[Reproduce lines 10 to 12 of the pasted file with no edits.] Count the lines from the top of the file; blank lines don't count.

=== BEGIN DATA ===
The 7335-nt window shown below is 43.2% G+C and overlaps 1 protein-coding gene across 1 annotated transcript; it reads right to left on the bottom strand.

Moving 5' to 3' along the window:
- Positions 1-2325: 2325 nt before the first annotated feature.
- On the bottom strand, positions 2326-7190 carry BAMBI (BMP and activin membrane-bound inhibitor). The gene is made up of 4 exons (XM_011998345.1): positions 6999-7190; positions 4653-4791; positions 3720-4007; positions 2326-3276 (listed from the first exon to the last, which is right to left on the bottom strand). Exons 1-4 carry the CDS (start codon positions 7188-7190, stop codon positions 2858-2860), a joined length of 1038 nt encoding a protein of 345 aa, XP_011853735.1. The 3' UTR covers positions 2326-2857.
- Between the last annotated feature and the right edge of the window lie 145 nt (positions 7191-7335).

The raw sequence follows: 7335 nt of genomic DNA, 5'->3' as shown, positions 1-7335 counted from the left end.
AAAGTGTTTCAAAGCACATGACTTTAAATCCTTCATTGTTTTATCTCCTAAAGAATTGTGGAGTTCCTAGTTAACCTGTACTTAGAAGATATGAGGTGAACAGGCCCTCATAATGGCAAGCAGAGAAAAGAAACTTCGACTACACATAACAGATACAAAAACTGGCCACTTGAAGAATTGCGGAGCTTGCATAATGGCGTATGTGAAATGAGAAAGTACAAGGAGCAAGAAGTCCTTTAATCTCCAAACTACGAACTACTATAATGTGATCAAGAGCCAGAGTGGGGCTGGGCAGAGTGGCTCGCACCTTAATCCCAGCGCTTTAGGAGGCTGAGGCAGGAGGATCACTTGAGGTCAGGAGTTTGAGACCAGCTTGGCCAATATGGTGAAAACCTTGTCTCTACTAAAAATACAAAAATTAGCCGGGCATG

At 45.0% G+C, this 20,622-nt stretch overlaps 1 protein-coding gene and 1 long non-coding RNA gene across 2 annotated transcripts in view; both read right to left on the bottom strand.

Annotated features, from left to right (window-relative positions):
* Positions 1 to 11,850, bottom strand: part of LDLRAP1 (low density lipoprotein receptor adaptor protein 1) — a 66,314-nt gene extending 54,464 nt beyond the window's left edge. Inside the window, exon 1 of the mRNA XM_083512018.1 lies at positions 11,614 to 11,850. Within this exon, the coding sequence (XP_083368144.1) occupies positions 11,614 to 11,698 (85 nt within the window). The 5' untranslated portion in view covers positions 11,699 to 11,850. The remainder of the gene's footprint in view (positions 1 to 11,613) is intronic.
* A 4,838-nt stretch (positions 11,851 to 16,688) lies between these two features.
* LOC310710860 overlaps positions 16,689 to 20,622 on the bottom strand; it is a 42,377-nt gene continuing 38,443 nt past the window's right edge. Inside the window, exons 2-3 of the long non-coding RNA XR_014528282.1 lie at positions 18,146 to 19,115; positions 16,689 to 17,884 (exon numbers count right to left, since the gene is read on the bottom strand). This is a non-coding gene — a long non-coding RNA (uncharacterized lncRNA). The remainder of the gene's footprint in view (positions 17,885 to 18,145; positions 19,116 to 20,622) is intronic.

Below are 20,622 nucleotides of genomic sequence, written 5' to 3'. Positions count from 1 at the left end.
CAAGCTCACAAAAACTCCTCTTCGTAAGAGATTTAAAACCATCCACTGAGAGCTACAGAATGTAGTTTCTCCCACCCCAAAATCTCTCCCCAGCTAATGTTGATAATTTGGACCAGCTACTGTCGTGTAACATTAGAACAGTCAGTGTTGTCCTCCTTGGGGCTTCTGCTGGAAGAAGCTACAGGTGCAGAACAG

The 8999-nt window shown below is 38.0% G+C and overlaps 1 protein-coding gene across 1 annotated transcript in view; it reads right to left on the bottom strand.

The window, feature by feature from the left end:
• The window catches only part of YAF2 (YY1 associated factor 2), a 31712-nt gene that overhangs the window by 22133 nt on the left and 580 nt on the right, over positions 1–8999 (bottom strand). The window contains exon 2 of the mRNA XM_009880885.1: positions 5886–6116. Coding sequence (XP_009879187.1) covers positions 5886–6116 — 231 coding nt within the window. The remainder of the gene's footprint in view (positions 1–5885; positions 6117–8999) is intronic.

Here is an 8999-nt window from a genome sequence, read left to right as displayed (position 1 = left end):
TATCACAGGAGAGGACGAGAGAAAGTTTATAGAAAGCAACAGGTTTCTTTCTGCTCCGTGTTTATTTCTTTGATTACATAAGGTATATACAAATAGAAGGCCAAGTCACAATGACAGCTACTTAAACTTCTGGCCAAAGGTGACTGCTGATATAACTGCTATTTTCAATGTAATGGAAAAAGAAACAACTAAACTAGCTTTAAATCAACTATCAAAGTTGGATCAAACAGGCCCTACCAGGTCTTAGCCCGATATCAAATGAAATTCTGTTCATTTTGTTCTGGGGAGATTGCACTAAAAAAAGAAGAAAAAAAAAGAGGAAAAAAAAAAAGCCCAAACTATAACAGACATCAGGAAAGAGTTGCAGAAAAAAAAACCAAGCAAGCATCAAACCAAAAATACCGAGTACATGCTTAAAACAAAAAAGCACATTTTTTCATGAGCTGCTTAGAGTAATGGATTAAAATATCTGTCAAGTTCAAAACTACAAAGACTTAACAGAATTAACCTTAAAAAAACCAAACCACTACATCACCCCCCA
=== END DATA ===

* Positions 1 to 11,850, bottom strand: part of LDLRAP1 (low density lipoprotein receptor adaptor protein 1) — a 66,314-nt gene extending 54,464 nt beyond the window's left edge. Inside the window, exon 1 of the mRNA XM_083512018.1 lies at positions 11,614 to 11,850. Within this exon, the coding sequence (XP_083368144.1) occupies positions 11,614 to 11,698 (85 nt within the window). The 5' untranslated portion in view covers positions 11,699 to 11,850. The remainder of the gene's footprint in view (positions 1 to 11,613) is intronic.
* A 4,838-nt stretch (positions 11,851 to 16,688) lies between these two features.
* LOC310710860 overlaps positions 16,689 to 20,622 on the bottom strand; it is a 42,377-nt gene continuing 38,443 nt past the window's right edge. Inside the window, exons 2-3 of the long non-coding RNA XR_014528282.1 lie at positions 18,146 to 19,115; positions 16,689 to 17,884 (exon numbers count right to left, since the gene is read on the bottom strand). This is a non-coding gene — a long non-coding RNA (uncharacterized lncRNA). The remainder of the gene's footprint in view (positions 17,885 to 18,145; positions 19,116 to 20,622) is intronic.